Summary: First in a series on Prayer dealing with a proper perspective of prayer.
Prayer is one of the most talked about topics in the Bible. It is also one of the most misunderstood and mysterious topics of the Bible. Prayer is probably the least practiced discipline among God-followers.
At its simplest level, prayer is talking with God rather than talking to God. True prayer is a dialogue. Sometimes we talk about what is on our heart. Sometimes we bring Him our requests. Dialogue includes talking and listening. God reveals His side of the dialogue by various means.
A simple way to get your head around prayer is to think of the relationship between a child and father. For some, that may be difficult, but imagine how a HEALTHY relationship might function.
There would probably be general conversation.
There would be times of instruction and advice.
There would be times of pouring out our heart concerning the struggles of life.
There would be times of asking for advice or wisdom.
There would be times of expressing gratitude and appreciation.
And of course, there would be times of requesting help.
We generally think of prayer only as asking God for something. Just as a conversation in a healthy relationship with a parent, a relationship with God goes much deeper and further than just asking. Today and for the next several weeks, I want to focus on the subject of talking with God. I remember a famous radio teacher from many years ago who began every program with these words.
“God is still on the throne and prayer changes things.”
One of the greatest struggles regarding prayer involves the stark realization that for most of us, much of the time, prayer seems to change very little. The intensity or immensity of our prayers doesn’t seem to make a bit of difference. Hundreds of people prayed concerning my dad’s open heart surgery. He died anyway. Hundreds of people prayed for past church members. Eleanor, Gene, both Carols, both Bills. They all died. Numerous people have prayed for my MS – I still have it, though it currently seems to have minimal interference.
How many times have you asked God to show you where you lost stuff with no answer? How many times have we prayed for healing for someone? We have asked God to heal numerous people in the past 22 years without one immediate healing. Most of us have a long list of times when prayer didn’t seem to make any difference.
Is there power in prayer or not? How many times do we trip over the passages that clearly promise to ask whatever we will and God will answer? We read of miraculous interventions and supernatural events all through the Bible and church history wondering where they are now. We sometimes wonder if there is even any point in praying.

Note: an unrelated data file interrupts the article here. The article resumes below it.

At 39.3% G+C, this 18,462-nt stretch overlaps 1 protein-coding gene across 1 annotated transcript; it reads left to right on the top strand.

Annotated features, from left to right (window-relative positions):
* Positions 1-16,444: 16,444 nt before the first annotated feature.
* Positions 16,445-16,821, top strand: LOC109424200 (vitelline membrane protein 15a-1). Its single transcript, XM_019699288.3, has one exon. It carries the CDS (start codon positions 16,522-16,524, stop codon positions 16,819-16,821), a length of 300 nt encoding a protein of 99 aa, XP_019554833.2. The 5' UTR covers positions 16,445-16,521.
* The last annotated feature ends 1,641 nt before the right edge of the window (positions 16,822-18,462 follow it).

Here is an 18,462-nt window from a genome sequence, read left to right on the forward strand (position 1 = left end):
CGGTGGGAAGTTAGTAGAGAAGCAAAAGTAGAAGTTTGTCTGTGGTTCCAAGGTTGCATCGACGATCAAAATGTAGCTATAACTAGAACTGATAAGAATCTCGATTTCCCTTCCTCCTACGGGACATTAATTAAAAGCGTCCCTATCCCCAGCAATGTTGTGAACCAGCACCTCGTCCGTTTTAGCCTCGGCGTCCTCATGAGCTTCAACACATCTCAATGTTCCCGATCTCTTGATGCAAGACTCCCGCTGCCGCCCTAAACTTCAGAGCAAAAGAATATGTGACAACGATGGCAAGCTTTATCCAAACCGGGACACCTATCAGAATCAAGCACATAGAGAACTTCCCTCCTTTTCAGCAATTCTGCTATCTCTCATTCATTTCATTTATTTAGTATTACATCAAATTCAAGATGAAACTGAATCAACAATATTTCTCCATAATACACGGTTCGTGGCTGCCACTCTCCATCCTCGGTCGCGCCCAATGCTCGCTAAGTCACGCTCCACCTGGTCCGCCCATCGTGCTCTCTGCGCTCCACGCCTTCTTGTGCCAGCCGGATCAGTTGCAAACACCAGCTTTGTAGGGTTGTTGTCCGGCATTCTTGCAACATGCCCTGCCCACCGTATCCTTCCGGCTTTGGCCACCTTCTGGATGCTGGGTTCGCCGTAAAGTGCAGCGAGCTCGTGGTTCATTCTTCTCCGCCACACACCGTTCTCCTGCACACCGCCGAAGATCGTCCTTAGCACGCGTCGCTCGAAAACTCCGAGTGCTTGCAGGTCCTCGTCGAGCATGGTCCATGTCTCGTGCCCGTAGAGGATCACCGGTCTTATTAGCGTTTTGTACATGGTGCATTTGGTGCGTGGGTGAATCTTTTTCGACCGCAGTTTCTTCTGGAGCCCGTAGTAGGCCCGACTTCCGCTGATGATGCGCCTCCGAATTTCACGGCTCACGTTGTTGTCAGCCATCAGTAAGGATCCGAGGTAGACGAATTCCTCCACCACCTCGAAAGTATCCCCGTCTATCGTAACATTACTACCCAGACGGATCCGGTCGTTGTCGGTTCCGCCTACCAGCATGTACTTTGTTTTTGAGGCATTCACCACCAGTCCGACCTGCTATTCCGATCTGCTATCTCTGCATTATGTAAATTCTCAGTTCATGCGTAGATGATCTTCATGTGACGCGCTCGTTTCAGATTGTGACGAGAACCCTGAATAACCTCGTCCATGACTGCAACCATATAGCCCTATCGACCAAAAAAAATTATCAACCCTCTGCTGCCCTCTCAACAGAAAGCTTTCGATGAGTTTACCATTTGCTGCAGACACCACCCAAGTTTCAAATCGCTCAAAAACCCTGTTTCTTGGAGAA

Gideon from the time of the Judges wondered the same thing.
The angel of the LORD appeared to him and said to him, "The LORD is with you, O valiant warrior." Then Gideon said to him, "O my lord, if the LORD is with us, why then has all this happened to us? And where are all His miracles which our fathers told us about, saying, 'Did not the LORD bring us up from Egypt?' But now the LORD has abandoned us and given us into the hand of Midian." Judges 6:12-13
It is not the power or intensity of our prayers but the working of an all wise and powerful God who has graciously included OUR prayers as an essential element in accomplishing HIS ends. The act of prayer alone doesn't change things or people. God changes things and people sometimes in response to the prayers of the saints but always in harmony with His ultimate plan. Prayer only has power when God gives it power.
If God is all-powerful and perfectly knows what is best and loves us infinitely, why doesn't he answer our prayers. I will address that question more thoroughly later. James is clear that sometimes he doesn't answer our prayers because they stem from a selfish motive. It's clear that other times, our request does not fit with his ultimate plan. If a father has planned a fabulous day for his children and wants to surprise them, he will deny their pleas to do something else. They will think he is not being fair by not letting them play at Charlie’s that day. They may resist getting in the car and complain because they had their own agenda in mind. All the while, there is something much more significant in store.
God is much more interested in what the practice of talking to Him does IN us than what it does FOR us. Prayer may seldom change things (especially if they run contrary to His plan) but they almost always bring about significant change in the one engaged in Divine dialogue.